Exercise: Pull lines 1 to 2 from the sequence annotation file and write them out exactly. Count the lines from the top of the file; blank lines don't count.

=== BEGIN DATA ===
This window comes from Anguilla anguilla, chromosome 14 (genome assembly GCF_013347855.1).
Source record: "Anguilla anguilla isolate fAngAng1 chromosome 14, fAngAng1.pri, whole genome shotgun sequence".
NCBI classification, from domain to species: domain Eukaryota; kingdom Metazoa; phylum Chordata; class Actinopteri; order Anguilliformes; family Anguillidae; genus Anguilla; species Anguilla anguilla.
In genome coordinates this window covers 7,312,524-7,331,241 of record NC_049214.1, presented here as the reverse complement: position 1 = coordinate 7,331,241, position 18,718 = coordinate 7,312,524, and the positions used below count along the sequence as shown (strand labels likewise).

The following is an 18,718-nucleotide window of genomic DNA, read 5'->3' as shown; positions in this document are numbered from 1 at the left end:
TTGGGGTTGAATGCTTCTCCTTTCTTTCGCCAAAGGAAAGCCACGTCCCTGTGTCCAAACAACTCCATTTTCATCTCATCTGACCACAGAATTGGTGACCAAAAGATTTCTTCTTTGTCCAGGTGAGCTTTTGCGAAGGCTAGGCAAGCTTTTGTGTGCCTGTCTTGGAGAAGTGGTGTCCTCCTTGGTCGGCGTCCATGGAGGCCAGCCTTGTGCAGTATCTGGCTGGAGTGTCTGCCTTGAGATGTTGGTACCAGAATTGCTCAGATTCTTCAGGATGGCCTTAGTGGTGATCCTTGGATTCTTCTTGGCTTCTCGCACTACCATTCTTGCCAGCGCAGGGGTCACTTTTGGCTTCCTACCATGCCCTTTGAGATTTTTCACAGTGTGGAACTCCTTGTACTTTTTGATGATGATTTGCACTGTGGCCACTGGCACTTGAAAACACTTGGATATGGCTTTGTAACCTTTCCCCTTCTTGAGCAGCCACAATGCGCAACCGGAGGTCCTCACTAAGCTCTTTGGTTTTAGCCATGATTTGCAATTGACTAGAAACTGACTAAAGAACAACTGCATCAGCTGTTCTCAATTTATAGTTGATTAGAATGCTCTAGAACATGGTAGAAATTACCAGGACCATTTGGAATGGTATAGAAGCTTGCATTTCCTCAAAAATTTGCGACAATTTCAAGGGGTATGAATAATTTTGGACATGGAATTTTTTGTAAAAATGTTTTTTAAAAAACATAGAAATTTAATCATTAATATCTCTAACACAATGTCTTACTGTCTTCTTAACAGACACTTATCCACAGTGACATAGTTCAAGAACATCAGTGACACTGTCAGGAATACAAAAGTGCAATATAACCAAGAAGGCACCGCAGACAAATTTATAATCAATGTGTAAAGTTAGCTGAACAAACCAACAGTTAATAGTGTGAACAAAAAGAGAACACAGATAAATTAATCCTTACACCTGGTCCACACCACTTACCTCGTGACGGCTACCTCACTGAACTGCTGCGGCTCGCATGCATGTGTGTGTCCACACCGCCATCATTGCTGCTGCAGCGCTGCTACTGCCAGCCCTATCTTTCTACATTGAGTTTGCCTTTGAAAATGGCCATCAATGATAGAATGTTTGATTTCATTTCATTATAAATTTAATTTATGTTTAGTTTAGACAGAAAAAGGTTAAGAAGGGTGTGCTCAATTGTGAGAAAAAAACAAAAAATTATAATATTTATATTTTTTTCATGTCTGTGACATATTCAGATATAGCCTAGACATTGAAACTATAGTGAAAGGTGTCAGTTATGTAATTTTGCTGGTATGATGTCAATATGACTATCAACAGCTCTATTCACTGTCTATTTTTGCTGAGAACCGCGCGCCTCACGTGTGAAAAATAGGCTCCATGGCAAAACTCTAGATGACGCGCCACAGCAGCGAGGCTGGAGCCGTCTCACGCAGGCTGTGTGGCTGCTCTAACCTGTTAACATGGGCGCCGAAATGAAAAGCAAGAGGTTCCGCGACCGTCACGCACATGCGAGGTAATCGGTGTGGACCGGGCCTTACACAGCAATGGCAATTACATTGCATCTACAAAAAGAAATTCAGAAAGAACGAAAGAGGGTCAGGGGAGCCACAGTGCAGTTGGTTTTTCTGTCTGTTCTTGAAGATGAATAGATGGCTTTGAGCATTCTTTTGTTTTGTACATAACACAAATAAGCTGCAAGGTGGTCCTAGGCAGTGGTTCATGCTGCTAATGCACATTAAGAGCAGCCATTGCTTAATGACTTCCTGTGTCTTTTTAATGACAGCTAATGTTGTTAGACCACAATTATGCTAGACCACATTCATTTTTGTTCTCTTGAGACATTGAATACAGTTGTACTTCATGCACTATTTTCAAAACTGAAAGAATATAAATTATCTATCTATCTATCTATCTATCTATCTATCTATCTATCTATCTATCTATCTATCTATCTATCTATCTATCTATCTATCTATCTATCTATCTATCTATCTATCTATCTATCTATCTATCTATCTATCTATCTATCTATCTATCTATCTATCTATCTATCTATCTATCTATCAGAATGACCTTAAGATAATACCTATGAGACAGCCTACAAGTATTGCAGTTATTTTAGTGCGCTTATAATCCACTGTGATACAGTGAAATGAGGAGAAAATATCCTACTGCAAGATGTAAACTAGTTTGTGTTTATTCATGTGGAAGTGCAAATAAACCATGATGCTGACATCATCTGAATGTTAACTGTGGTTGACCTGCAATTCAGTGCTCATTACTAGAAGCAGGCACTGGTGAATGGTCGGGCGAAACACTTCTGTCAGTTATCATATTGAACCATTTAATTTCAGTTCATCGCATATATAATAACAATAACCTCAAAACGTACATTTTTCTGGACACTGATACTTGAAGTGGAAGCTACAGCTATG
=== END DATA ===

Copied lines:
This window comes from Anguilla anguilla, chromosome 14 (genome assembly GCF_013347855.1).
Source record: "Anguilla anguilla isolate fAngAng1 chromosome 14, fAngAng1.pri, whole genome shotgun sequence".